Author Note – This was written circa 2008, during the first draft. It is self-indulgent and utterly terrible and I love it for those reasons, but for the same reasons it never made it into the book. Enjoy!
Contact: European Continent, sector NW2/34
He gazed blankly at the screen, still showing his latest ponderings. He looked up slightly at the little model phoenix perched above his desk.
“Hmm, needs a clean,” he muttered vaguely.
He looked to the right, at one of the bookcases. There was nothing on this one he had not read at least twice. He looked to the left at the mess of a bin behind the door. Nothing fun there.
He returned his gaze to the screen, then upwards again as he scrunched his face and made a humming noise. Without watching his hands, he began to type on the keyboard that was on his knees. Then a pause while he removed the spelling mistakes.
Then he stared at the wall again.
A crick of the back later he fiddled about with the computers menus till it started playing bouncy music, and an equally bouncy red overalled character appeared on the screen generally starting to smash his world up. A few minutes later the bouncy man died and the game window was shut in disgust.
Then an “Ah!” noise and furious typing for about ten or twenty minutes solid. Then click back onto the game and concentrate fiercely on not dying. Inevitably, the character dies again and the writer clicks it off in disgust once more.
Yawning, he hits the save button and uncrosses his legs from his perch. For some reason the typist has chosen to sit on the absolute left corner of his bed with his legs crossed while he works. If he called it work. He would probably have laughed for no obvious reason if you told him what he did was work. He found it more like stress relief, which is probably why he never got stressed in public.
He had written a whole book about that.
The ex-writer stood and stamped his foot a couple of times to get the blood flowing once more. Then, limping somewhat, he exited the room and went downstairs in search of somebody to entertain him. What he found instead was a note.
“Gone food shopping, will give you a ring to get bags. Mum.”
He sighed and moved the note over to the dresser. He thought that he had heard the door shut about one o clock so that meant there was at least half an hour left before his mother summoned his presence. He knew he really needed to move out of the family home sooner or later, but he could not really afford it at this point. Besides, he liked his family, they were generally nice people and fun to argue with. Oh, there was a thought, was his brother in?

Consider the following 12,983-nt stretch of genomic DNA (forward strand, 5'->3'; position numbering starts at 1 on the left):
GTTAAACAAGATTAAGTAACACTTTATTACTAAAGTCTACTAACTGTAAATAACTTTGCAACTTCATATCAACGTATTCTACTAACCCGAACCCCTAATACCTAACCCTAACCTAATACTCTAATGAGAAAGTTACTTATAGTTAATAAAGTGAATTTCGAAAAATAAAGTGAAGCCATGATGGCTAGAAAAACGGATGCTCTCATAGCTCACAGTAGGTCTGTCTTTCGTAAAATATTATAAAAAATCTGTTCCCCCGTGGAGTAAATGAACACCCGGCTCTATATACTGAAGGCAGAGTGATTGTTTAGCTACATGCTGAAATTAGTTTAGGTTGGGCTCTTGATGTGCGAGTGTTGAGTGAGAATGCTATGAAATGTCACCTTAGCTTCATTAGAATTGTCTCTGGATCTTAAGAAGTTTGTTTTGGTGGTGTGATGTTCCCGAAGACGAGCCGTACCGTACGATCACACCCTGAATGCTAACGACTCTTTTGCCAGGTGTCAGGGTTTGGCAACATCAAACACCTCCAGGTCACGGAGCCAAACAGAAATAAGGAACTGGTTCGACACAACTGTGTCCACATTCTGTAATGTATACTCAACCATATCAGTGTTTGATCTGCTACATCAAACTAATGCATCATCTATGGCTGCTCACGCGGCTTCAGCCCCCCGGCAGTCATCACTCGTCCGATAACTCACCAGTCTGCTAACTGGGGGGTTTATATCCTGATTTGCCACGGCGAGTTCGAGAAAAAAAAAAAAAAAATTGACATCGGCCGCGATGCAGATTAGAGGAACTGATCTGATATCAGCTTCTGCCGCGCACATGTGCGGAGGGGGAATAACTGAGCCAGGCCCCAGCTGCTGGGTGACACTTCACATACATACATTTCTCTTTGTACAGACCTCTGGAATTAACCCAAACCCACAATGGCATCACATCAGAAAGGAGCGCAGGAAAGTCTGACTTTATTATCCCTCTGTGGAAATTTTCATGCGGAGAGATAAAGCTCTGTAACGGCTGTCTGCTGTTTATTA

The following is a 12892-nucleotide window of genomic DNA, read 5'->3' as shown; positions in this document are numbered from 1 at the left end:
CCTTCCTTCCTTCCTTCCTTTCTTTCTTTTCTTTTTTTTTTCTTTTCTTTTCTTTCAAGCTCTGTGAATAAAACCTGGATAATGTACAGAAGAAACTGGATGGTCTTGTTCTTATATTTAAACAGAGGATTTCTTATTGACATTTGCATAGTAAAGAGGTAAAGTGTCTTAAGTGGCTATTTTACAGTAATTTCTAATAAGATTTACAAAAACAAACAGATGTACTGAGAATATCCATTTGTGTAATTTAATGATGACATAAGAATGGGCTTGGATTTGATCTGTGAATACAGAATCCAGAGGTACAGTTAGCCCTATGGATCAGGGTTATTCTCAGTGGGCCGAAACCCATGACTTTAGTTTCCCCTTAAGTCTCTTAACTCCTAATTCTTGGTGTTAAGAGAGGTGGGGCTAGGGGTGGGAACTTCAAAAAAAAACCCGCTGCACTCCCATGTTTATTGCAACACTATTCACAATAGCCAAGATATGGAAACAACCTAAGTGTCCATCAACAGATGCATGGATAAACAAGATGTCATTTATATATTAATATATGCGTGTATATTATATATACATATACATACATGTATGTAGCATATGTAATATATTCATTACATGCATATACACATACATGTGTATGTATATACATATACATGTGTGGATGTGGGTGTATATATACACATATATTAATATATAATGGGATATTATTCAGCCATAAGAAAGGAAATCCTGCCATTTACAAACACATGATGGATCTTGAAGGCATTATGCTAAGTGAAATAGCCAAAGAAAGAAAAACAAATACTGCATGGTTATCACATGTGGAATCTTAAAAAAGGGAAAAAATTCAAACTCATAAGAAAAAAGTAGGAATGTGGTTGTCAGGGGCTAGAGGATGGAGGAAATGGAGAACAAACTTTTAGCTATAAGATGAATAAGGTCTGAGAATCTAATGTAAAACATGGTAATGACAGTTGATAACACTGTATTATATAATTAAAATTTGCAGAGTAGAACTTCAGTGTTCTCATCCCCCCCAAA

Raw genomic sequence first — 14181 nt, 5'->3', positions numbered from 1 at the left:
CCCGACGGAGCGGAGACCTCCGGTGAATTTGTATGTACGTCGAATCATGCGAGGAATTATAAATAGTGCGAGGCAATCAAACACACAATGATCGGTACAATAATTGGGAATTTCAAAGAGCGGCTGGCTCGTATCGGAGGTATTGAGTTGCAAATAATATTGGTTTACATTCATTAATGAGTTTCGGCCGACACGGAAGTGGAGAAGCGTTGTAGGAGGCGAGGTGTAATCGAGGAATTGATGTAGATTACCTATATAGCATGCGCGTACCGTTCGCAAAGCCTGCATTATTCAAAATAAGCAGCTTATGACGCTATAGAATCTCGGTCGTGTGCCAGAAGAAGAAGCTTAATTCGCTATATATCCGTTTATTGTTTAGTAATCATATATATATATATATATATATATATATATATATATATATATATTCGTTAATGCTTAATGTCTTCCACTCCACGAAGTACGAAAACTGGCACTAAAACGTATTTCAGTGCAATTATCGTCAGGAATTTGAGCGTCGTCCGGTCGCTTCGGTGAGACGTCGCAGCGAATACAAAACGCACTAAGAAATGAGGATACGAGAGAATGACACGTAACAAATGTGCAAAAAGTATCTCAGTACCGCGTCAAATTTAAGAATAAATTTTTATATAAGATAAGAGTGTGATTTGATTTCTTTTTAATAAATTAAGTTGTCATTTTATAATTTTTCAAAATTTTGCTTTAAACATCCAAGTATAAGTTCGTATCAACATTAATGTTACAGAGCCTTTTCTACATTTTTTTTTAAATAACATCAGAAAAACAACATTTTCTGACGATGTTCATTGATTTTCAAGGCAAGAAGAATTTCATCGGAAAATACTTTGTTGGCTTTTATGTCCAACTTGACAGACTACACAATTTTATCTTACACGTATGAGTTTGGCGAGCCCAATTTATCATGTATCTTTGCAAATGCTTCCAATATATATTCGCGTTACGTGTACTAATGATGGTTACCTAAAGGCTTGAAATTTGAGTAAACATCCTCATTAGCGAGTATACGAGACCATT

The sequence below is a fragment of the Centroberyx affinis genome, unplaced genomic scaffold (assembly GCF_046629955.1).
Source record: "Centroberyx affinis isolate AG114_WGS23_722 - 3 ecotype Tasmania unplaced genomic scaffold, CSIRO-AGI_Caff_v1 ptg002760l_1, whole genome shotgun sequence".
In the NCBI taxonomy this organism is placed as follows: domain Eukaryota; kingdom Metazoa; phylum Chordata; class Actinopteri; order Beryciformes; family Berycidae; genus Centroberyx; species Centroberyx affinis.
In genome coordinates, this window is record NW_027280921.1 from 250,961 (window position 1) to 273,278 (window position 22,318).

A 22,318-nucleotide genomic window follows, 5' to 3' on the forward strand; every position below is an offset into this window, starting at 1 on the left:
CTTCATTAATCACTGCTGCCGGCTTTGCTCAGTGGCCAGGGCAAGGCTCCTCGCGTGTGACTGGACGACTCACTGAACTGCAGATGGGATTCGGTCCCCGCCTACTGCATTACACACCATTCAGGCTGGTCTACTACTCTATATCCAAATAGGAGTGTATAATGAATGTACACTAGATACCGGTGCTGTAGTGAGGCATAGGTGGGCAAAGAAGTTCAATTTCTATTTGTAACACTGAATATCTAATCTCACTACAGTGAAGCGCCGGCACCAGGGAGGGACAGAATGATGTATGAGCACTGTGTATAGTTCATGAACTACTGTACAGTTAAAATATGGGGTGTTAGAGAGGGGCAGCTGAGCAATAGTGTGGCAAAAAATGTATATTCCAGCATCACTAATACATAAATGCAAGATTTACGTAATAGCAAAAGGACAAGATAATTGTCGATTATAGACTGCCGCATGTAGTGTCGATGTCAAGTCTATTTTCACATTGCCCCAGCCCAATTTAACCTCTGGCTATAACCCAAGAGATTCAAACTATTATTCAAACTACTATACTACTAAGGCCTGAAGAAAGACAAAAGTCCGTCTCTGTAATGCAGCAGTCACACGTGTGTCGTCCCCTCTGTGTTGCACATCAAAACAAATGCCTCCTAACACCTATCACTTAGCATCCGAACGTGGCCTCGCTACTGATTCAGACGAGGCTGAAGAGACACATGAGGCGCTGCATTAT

He opened the door to the other downstairs room and peered in. Unless the fool was hiding behind the sofa, the brother was not in the house either.
The writer slumped on the sofa and turned on some cartoons to ease his immediate boredom. It did not work, for he managed to have another idea and pelted back up the stairs to frenziedly churn out a couple of thousand words.
Then, staring at the ceiling some more.
He yawned, and smacked the print key till the aging printing machine started up, held together by sticky tack and hope. It disgorged a few dozen pages which he added to the pile on the other side of the bed, ready to be gone over with a pencil whenever he could be bothered to.
Then he reached behind himself to claim a book from the bedside shelf and lay on his stomach for a time, waiting for the phonecall from his mother which was taking its time in coming. He hated that, how he couldn’t start anything too long-winded so he would have to stop and run to the phone before he was accused of taking his time in getting there.
A few minutes later having read the same paragraph three times without taking it in, the book was discarded and he slumped downstairs to TV once more.
Where was this phone call?
He jumped up and moved automatically, but then his logic centres took over and pointed out that it was the front door bell and not the phone.
“Huh, must have got a taxi back,” he muttered as he went to open it for his wayward mother. What greeted him was certainly female, but definitely not his maternal parent.
“Hi!” she said brightly. “Do you live here?”
The writer looked behind him to check he had not skipped dimensions or something when he had opened the door and uttered the appropriate phrase to the vision of loveliness stood before him.
“Yes?” he tried.